It’s wonderful to see all the sides of Piccolo. It reminded me that Piccolo is the last earth trainer. Everyone else is off in space doing their thing. Master Roshi’s not doing it anymore. Piccolo is the last one. You see him training Pan. You see him concerned about Gohan’s… I don’t know what you call it, like martial arts help… and see him really solving some problems in this movie and it’s impressive what they’ve done. I can’t imagine a movie that would’ve only been just Piccolo and not Gohan because I feel that it’s the interaction between Piccolo and Gohan that makes this movie really, really remarkable. It’s hard for me to imagine taking him out of that equation.

One thing I thought about, if you don’t mind my going into, this is just a weird thought I had recently, but Gohan has always been the one that’s… he wants to be the scholar and he wants to study and everyone just keeps asking him to stop studying so hard. Everyone wants him to fight, even the fans. And sometimes I wonder if Gohan is some sort of weird metaphor for Akira Toriyama himself, because Akira Toriyama loves to do the comic stuff. He likes to be lighthearted and fun, and the fans of the show are just like, “Fight more, fight more. I want more explosions.” And I wonder if he put some of himself into that Gohan character a little bit, because Gohan’s just trying to be himself in a world where everybody else is doing something different. As much as I love to see Gohan doing the amazing things, everybody does, I kind of like the fact that he’s dedicated to his studies. It’s a good example of doing what your heart wants you to do instead of what everyone else wants you to do.

Question: Obviously you both have been with these characters for a long time, so you know better than anyone that Piccolo and Gohan have a very special bond. What do you think it is about this bond that is so special? And what does it mean personally to your respective characters?

Kyle: I would say the pair are like peanut butter and jelly. You got one, so you need to have the other. Two great taste that taste great together. It’s just one of those essential things. Piccolo is very much the quintessential father figure to Gohan and he needs him in a way that Goku hasn’t been able to be there for him. And that symbiotic relationship is explored further finally, it’s great to see that.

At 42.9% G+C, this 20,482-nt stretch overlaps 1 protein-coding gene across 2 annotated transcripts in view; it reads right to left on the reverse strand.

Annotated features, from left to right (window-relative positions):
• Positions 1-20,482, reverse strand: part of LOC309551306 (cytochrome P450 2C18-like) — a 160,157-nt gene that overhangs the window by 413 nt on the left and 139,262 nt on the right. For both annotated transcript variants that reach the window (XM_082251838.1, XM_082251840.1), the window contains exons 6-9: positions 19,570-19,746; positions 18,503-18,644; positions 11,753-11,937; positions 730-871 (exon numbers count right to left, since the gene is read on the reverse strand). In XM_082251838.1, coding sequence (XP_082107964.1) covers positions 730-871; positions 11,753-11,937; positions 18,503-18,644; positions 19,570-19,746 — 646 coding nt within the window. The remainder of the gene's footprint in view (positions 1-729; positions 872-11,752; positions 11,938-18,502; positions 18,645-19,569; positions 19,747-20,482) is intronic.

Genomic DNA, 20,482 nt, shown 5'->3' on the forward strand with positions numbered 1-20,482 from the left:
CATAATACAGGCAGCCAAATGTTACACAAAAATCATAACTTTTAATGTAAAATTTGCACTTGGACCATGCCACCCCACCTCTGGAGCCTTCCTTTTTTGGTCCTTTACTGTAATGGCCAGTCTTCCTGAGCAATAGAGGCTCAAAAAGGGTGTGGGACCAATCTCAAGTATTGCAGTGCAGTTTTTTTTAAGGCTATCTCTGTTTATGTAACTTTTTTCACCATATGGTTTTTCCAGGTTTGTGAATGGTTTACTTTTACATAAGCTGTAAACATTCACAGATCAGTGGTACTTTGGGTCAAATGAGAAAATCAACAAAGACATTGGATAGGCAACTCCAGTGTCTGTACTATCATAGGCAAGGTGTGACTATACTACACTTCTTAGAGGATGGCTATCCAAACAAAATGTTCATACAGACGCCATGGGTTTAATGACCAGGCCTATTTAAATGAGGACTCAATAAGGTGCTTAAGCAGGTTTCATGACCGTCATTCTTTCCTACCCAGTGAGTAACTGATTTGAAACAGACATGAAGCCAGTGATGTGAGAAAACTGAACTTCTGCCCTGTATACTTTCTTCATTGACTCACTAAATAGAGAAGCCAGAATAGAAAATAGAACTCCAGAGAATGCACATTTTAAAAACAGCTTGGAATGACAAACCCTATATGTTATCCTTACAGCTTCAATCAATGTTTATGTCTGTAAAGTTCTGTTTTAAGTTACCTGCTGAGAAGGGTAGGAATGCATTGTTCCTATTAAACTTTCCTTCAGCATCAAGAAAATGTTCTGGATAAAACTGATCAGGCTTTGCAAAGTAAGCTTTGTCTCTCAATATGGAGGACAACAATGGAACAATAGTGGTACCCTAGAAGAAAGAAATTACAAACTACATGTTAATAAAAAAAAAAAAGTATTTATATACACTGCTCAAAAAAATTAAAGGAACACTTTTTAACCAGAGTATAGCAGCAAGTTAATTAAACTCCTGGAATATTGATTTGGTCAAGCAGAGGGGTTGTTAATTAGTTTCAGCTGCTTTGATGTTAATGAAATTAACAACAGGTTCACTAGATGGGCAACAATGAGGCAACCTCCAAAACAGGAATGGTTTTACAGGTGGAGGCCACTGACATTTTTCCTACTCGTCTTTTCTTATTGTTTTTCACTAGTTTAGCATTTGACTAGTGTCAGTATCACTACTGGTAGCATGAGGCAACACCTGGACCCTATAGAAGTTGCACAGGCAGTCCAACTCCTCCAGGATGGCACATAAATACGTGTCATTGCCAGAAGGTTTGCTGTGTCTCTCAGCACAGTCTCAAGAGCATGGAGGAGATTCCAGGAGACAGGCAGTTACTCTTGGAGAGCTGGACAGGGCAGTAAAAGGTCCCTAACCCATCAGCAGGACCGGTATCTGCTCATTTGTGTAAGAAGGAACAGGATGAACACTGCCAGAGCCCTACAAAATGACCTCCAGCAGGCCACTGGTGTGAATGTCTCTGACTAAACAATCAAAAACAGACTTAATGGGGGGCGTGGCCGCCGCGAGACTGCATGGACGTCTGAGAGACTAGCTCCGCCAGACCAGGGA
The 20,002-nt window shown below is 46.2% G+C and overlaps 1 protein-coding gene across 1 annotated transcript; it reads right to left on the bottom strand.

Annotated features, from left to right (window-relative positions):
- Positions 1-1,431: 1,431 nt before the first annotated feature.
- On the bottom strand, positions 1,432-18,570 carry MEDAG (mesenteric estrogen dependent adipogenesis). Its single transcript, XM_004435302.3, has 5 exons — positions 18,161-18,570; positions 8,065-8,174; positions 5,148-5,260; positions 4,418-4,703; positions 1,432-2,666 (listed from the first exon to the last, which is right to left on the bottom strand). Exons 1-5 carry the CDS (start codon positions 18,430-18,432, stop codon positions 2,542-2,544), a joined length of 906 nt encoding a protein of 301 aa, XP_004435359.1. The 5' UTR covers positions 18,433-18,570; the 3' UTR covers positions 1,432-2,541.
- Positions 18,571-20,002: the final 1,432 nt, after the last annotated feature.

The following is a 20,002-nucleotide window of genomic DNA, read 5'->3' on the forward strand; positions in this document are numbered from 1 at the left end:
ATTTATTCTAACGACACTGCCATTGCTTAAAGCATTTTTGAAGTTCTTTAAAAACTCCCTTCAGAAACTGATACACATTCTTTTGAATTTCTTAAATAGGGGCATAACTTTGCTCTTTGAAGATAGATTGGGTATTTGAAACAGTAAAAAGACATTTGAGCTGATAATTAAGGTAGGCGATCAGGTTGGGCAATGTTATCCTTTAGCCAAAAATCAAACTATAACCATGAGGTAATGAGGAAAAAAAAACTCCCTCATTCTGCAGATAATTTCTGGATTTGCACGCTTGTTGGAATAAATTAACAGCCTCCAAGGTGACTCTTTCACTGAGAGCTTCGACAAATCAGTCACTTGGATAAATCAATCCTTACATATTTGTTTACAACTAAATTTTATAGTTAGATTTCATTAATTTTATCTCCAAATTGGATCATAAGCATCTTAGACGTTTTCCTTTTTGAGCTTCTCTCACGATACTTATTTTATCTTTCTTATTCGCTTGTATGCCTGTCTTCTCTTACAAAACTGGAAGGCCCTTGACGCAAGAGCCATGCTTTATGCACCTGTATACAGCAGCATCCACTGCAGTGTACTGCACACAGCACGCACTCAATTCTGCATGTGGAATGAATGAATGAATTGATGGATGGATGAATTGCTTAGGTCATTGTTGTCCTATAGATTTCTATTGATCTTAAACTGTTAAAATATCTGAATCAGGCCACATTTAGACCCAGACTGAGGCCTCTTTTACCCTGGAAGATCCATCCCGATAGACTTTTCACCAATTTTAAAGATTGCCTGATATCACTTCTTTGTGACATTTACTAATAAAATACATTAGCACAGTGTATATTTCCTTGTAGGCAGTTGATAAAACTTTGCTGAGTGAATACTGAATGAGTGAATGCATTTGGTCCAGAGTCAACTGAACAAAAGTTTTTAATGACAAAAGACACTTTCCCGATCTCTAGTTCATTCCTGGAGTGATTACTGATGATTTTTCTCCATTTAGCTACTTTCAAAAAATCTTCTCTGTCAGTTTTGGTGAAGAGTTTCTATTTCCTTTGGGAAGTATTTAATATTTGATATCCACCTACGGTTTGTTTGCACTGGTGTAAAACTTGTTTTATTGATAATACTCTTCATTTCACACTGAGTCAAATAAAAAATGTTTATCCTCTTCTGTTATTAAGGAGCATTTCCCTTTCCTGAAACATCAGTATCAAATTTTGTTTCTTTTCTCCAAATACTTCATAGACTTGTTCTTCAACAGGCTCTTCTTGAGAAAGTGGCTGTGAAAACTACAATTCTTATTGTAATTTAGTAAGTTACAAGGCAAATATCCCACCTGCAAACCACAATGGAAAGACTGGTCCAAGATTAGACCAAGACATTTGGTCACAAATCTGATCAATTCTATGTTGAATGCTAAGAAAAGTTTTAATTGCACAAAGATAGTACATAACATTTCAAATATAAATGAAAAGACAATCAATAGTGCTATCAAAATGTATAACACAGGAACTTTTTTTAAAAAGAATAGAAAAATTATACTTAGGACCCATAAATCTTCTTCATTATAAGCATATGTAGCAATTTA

Chris: There’s a lot of people who come to me who are Piccolo and Gohan fans and they are for a reason that they… well, first of all, they like the underdog story, they don’t like the obvious choice in a lot of ways. But a lot of people relate to Piccolo and Gohan because they had an uncle that really cared for them or really helped them during a time when they needed help and their dad wasn’t available or their dad was not there for them.

I know it gets pretty sad to think about that, but I love the fact that Piccolo has adopted Gohan in a way that… nurtured him in a way that Goku just wasn’t able to. I mean, good. And it’s not necessarily that Goku doesn’t like his son or doesn’t love him as much as he should, it’s just Goku comes from a different universe. He literally was born into a fighting universe. He was basically abandoned as a child, raised by a grandfather. He just didn’t have a father figure, a father model himself, and Piccolo comes from a race of warriors where they all seem to kind nurture one another, they come from families. And it seems like that would be a natural thing for Piccolo to do.

This movie has made me think a lot about Piccolo and a lot about that relationship. In fact, I made a big deal out of the fact when Piccolo goes to meet Pan’s teacher, to pick her up from school, I tried to direct that in a way where the teacher and Piccolo know each other really well, like on a first name basis. Where she’s like, “Oh, hello again, Piccolo.” Because she’s just used to seeing him pick her up and I think he likes doing it. We know Piccolo is not the type to just do something that he doesn’t want to do. So I have a lot of respect for him in this movie.

Question: Zach and Jason, I understand that this is kind of your first real step into the Dragon Ball Super world. So can both of you kind of tell me what it was like being able to join this iconic series?